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> Roundel, poetic form
JustDaniel
post Jun 15 18, 15:38
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Referred By:Lori



A Roundel (not to be confused with the rondel) is a form of verse used in English language poetry devised by Algernon Charles Swinburne (1837–1909). It is the Anglo-Norman form corresponding to the French rondeau. It makes use of refrains, repeated according to a certain stylized pattern.

A roundel consists of nine lines each having the same number of syllables, plus a refrain after the third line and after the last line. The refrain must be identical with the beginning of the first line: it may be a half-line, and rhymes with the second line. It has three stanzas and its rhyme scheme is as follows: A B A R ; B A B ; A B A R ; where R is the refrain.

Swinburne had published a book A Century of Roundels, dedicating his poems to friend Christina Rossetti, who then started writing roundels herself, as evidenced by the following examples from her anthology of poetry: Wife to Husband; A Better Resurrection; A Life's Parallels; Today for me; It is finished; From Metastasio

Swinburne’s first roundel:

The roundel:

A roundel is wrought as a ring or a starbright sphere, A
With craft of delight and with cunning of sound unsought, B
That the heart of the hearer may smile if to pleasure his ear A
A roundel is wrought. R

Its jewel of music is carven of all or of aught - B
Love, laughter, or mourning - remembrance of rapture or fear - A
That fancy may fashion to hang in the ear of thought. B

As a bird's quick song runs round, and the hearts in us hear A
Pause answer to pause, and again the same strain caught, B
So moves the device whence, round as a pearl or tear, A
A roundel is wrought. R

Swinburne’s poem "A baby's death" contains seven roundels. The fourth roundel became the song "Roundel: The little eyes that never knew Light," set to music by the English composer Edward Elgar.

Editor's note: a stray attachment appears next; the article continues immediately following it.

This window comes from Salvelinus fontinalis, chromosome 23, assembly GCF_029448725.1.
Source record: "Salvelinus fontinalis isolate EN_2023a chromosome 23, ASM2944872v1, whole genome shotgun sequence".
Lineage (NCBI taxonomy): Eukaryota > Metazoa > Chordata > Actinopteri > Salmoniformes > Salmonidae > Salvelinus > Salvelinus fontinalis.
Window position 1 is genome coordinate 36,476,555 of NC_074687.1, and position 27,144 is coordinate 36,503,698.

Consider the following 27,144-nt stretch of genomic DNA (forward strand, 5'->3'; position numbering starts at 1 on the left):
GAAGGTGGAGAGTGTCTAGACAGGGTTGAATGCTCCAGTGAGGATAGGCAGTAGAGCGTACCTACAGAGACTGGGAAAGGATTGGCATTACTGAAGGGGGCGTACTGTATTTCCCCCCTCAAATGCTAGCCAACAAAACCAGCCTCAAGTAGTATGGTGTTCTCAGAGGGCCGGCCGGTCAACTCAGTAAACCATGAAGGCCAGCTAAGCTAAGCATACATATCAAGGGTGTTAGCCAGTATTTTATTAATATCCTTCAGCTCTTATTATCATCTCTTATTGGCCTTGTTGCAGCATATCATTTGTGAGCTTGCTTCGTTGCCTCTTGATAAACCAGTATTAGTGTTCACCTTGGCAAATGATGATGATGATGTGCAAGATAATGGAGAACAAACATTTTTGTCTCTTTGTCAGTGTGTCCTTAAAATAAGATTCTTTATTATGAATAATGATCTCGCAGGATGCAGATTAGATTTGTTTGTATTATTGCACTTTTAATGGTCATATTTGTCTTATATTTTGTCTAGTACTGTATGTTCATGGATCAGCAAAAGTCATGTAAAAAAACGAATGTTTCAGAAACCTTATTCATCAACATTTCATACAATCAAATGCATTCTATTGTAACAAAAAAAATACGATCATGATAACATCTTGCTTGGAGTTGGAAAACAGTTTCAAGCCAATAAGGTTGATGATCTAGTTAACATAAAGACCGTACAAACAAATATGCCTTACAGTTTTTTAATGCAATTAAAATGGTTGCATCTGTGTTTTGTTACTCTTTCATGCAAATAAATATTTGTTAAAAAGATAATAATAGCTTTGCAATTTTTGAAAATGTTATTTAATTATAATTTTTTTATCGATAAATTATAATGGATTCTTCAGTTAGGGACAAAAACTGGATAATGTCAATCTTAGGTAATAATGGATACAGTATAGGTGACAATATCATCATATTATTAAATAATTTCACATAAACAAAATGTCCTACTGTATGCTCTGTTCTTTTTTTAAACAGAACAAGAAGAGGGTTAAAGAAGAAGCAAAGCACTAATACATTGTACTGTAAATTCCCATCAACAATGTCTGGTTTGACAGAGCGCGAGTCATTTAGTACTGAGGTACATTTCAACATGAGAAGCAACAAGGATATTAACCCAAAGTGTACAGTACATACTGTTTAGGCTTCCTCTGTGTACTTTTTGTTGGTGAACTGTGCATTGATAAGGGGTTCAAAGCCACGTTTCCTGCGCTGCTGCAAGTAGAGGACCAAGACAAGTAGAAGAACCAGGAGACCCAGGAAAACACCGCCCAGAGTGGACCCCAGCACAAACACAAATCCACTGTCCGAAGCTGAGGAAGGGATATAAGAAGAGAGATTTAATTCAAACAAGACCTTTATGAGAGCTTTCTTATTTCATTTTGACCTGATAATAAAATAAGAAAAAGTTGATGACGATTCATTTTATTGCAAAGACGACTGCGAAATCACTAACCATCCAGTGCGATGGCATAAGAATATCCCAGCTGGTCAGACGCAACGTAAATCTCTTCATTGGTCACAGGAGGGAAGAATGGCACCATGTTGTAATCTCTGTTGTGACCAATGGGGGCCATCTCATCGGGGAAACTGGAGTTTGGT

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JustDaniel
post Jun 15 18, 15:39
Post #2


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Real Name: Daniel J Ricketts, Sr.
Writer of: Poetry
Referred By:Lori




If I Were Thin

If I were thin, I'd walk once more
without this walker or chagrin
and it would not be such a chore
if I were thin.

My eyes are dull, and even when
they sometimes briefly can explore
ere long the clouds descend again.

The days are gone when I could pour
over the pages; it's akin
to dying, so might it restore
if I were thin?

© MLee Dickens’son 15 June 2018


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Larry
post Jun 17 18, 10:30
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Perhaps

Perhaps I’ll try the Roundel form
and all its rules I must apply
but doubt if it will ever charm.
Perhaps I’ll try

to emulate Swinburne with my
effort. It won’t do any harm
to have a go. My alibi

will be that it is not my norm
to be repetitive so I
will wait for the impending storm;
perhaps I’ll try.


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When power leads man toward arrogance, poetry reminds him of his limitations. When power narrows the areas of man's concern, poetry reminds him of the richness and diversity of his existence. When power corrupts, poetry cleanses.
John Fitzgerald Kennedy



Kindness is a seed sown by the gentlest hand, growing care's flowers.
Larry D. Jennings

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JustDaniel
post Jun 17 18, 23:23
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Real Name: Daniel J Ricketts, Sr.
Writer of: Poetry
Referred By:Lori



Quite Well

You did quite well, my fellow swan,
and left behind a wondrous trail.
consid'ring what you've swum upon
you did quite well.

No reason you should e'er bewail
that river someone named Avon.
Fall short of Will? That's not to fail,

'cause you'll direct with your baton.
You see, you ever will prevail
for all will say who're looking on,
"You did quite well!"


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Larry
post Jun 18 18, 23:01
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Member No.: 446
Real Name: Larry D. Jennings
Writer of: Poetry & Prose
Referred By:Just wondered in.



Hope

There now is hope, I’ve passed the test
but won’t applaud my meager scope
for toes are damp in wavelet’s crest.
There now is hope, I’ve passed the test

of this new form so I can cope.
I doubt the first will be my best
and I’ll improve if given rope.

I’ll thank you Daniel and attest
without you I might be a dope
but with your guiding hand, I’m blessed.
There now is hope.


·······IPB·······

When power leads man toward arrogance, poetry reminds him of his limitations. When power narrows the areas of man's concern, poetry reminds him of the richness and diversity of his existence. When power corrupts, poetry cleanses.
John Fitzgerald Kennedy



Kindness is a seed sown by the gentlest hand, growing care's flowers.
Larry D. Jennings

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